Forgetting is one of the most understated, yet important processes that we as individuals go through. Not forgetting in the, “oh s**t I forgot to study for my midterm this week,” sense. But forgetting in the, “let it go” sense. Professor Viktor Mayer-Schönberger of Oxford’s Internet Institute, describes the importance of forgetting in his 2009 book Delete: The Virtue of Forgetting in the Digital Age. “By erasing external memories, our society accepts that human beings evolve over time, that we have the capacity to learn from past experiences and adjust our behavior.” But what happens when, as a society, we begin to forget less.
I’m not suggesting that everyone’s memory has improved. In fact some studies suggest that the millennial generation is more forgetful. However, with the popularization Facebook, Twitter, Instagram, and whatever new social media app catches on by the time this gets published, we have begun constantly micro-blogging each day of our life. We no longer need to remember our own life experiences or that of our peers because it has already been meticulously documented on various social media websites.
On one hand, this phenomenon is kind of cool. With a click of a button I can relive memories from my freshman year in high school. “Hahaha awww I thought those jeans were cool.” But on the other hand, has this incessant micro-blogging limited my ability to reinvent myself? With a few clicks any number of my social media “friends” can revive the corny statuses and the embarrassing photos from a 13-year-old Greg who thought he had the whole world figured out. A savvy Google search can uncover everything that I have published on the Internet, as well as everything that has been said about me on the Internet. Whatever happened to the frontier? That place where one has unlimited opportunities and is not weighed down by the past. How am I supposed to grow in this new digital age if I am shackled down by everything that I have ever said, and that has been said about me on the Internet? What am I supposed to do with all of this digital baggage?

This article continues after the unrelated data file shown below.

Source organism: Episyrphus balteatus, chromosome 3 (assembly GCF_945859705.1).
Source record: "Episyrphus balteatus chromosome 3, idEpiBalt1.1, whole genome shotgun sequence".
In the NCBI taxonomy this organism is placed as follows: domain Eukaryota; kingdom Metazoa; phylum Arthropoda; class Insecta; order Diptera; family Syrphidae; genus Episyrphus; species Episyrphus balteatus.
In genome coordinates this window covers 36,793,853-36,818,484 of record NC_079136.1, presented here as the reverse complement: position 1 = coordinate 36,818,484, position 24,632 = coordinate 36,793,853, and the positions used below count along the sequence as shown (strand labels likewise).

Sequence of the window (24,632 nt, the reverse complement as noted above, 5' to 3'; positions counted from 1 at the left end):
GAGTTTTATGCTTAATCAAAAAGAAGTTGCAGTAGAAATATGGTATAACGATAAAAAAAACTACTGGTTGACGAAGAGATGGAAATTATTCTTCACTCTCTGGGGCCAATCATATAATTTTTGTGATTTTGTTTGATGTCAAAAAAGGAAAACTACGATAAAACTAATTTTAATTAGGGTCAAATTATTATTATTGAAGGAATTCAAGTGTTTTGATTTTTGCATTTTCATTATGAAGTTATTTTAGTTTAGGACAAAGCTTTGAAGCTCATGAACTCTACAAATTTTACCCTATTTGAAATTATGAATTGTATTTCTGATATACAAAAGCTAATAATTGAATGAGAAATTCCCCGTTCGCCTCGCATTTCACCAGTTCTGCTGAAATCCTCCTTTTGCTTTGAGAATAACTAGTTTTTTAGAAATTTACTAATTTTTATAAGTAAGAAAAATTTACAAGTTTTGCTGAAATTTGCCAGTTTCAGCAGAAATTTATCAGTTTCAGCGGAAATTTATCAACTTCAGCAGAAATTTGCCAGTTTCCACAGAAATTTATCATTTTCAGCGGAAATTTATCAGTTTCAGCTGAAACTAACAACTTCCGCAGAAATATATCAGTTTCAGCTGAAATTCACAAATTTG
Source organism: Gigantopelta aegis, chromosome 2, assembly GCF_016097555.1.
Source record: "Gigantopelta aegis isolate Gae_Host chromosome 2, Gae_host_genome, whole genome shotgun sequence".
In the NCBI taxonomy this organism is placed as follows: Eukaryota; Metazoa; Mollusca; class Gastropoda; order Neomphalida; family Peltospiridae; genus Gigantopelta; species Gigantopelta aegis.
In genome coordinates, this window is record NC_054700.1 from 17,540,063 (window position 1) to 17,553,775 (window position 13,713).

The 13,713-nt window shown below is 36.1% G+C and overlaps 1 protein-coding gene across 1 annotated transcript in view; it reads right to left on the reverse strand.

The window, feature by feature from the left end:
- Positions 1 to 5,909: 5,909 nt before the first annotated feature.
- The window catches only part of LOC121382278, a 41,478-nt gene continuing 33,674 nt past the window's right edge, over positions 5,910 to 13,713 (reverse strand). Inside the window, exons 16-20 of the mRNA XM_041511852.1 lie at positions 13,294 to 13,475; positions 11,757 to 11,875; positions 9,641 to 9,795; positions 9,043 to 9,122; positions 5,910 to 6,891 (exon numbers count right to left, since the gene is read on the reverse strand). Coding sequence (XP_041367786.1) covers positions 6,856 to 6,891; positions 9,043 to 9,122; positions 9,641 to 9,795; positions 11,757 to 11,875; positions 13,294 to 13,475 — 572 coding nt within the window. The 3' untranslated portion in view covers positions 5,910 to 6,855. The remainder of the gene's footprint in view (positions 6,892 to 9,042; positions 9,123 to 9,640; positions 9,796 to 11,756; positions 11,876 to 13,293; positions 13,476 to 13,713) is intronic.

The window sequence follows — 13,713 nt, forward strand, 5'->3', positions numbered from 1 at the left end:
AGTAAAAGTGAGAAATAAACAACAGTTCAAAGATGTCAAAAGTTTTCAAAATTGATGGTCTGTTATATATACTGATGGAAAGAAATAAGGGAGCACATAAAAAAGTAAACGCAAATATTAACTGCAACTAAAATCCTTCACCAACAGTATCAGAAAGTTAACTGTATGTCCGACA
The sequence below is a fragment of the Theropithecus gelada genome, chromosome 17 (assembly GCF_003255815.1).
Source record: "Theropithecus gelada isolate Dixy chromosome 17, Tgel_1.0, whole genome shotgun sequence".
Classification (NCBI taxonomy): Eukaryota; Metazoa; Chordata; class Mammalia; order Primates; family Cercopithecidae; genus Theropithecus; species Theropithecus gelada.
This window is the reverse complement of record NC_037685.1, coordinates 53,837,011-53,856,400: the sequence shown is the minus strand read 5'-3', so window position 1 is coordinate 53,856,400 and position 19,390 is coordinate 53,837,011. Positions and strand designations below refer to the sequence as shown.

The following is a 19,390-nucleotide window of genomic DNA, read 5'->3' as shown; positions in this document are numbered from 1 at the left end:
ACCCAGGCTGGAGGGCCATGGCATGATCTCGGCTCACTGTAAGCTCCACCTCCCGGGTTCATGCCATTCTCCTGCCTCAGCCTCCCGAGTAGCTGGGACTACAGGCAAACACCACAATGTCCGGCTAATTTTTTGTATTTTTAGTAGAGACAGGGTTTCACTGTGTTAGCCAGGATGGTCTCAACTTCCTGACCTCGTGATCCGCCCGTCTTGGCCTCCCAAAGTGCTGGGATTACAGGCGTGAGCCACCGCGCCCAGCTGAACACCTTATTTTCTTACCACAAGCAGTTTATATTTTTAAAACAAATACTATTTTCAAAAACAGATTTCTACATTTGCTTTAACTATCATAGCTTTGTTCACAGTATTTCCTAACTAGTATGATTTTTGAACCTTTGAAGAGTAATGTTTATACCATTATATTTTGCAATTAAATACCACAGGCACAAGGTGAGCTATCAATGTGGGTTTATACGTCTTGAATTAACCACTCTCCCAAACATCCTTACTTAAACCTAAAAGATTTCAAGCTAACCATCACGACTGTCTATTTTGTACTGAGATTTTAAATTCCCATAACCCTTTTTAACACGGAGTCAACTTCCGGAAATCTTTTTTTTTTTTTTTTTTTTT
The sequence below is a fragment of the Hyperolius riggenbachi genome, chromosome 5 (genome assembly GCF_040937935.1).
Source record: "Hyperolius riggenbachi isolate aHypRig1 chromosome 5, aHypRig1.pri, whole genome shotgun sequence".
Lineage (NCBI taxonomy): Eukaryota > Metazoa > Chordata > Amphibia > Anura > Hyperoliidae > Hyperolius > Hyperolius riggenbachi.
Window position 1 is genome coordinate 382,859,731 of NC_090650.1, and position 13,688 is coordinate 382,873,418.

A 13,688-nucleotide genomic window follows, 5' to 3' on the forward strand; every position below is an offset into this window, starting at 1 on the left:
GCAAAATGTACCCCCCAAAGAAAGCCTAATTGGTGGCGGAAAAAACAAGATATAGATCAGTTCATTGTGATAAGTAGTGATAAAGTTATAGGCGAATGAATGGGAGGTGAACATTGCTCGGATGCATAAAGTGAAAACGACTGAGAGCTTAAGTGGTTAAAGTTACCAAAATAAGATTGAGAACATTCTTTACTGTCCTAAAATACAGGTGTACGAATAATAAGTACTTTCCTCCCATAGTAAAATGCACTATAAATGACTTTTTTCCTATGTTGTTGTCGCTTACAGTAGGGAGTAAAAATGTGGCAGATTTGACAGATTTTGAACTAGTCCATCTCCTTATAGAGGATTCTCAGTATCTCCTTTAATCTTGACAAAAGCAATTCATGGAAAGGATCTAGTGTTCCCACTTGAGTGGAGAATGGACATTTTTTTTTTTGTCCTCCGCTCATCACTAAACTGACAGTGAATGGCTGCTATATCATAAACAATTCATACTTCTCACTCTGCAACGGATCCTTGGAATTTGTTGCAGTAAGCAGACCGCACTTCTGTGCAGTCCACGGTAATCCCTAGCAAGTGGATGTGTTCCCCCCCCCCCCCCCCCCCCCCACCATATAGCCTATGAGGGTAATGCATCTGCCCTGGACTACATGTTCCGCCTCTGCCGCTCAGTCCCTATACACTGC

The simple answer is to stop using social media. Unplug myself from the Internet. If I delete my Facebook, my Twitter, etc. then I won’t have to worry about these relatively insignificant problems. But that’s too easy. Today’s world is defined by the Internet’s interconnectedness. Communities thrive on Facebook. Friendships are maintained through twitter. Social media has a tremendous amount of utility. There are a lot of reasons to use social media. Plus it’s fun.
For those who are hesitant to delete their social media accounts there are two more solutions. The first is also simple. You can just stop caring. The old, “it is what it is,” mentality. Why worry about your digital baggage if everybody else has an equal amount of it? The second solution is a bit more conservative. It stems from teachers losing jobs after posting photos of them reliving their college days. Simply think before you post. While it’s easy to treat social media like an online diary, perhaps it’s best not to post that video of you downing a Four Loko in a minute flat. Unless you truly won’t be embarrassed when your friend comments on the video 4 years later, and it pops up at the top of your timeline when you log in to check your messages.
I know that I’m not the only one concerned about what’s hidden in the depths of the World-Wide-Web. A demand for an “erasable Internet” can be seen with the increase in popularity of applications like SnapChat and Wink. These suggest that people no longer want the things they share via the Internet to haunt them forever.
All things considered, we forget less. It takes longer for people to redefine themselves because our lives have become increasingly more public. In using social media it is important to consider how much we are documenting the past for nostalgic reasons, and how much we are disclosing to the public that may hinder us from growing.
Featured Image Credit: Franco Bouly